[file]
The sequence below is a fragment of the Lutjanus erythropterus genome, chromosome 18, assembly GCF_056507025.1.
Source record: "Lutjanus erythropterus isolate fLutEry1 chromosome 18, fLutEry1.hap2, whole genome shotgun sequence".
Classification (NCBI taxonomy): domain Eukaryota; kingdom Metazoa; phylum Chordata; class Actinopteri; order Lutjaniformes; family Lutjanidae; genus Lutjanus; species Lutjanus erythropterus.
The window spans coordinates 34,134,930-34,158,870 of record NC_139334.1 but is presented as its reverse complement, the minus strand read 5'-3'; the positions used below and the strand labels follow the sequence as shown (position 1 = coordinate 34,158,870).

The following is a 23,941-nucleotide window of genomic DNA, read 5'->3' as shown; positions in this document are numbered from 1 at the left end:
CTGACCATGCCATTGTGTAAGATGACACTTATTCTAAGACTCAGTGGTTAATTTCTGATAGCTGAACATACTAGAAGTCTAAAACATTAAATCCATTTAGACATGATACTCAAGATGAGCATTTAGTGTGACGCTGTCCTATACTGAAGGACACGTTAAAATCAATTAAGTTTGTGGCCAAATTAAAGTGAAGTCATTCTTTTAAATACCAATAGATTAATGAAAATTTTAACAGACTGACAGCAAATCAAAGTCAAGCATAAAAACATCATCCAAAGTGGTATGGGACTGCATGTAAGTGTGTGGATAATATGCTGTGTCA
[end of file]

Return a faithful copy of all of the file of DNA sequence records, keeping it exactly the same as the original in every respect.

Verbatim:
The sequence below is a fragment of the Lutjanus erythropterus genome, chromosome 18, assembly GCF_056507025.1.
Source record: "Lutjanus erythropterus isolate fLutEry1 chromosome 18, fLutEry1.hap2, whole genome shotgun sequence".
Classification (NCBI taxonomy): domain Eukaryota; kingdom Metazoa; phylum Chordata; class Actinopteri; order Lutjaniformes; family Lutjanidae; genus Lutjanus; species Lutjanus erythropterus.
The window spans coordinates 34,134,930-34,158,870 of record NC_139334.1 but is presented as its reverse complement, the minus strand read 5'-3'; the positions used below and the strand labels follow the sequence as shown (position 1 = coordinate 34,158,870).

The following is a 23,941-nucleotide window of genomic DNA, read 5'->3' as shown; positions in this document are numbered from 1 at the left end:
CTGACCATGCCATTGTGTAAGATGACACTTATTCTAAGACTCAGTGGTTAATTTCTGATAGCTGAACATACTAGAAGTCTAAAACATTAAATCCATTTAGACATGATACTCAAGATGAGCATTTAGTGTGACGCTGTCCTATACTGAAGGACACGTTAAAATCAATTAAGTTTGTGGCCAAATTAAAGTGAAGTCATTCTTTTAAATACCAATAGATTAATGAAAATTTTAACAGACTGACAGCAAATCAAAGTCAAGCATAAAAACATCATCCAAAGTGGTATGGGACTGCATGTAAGTGTGTGGATAATATGCTGTGTCA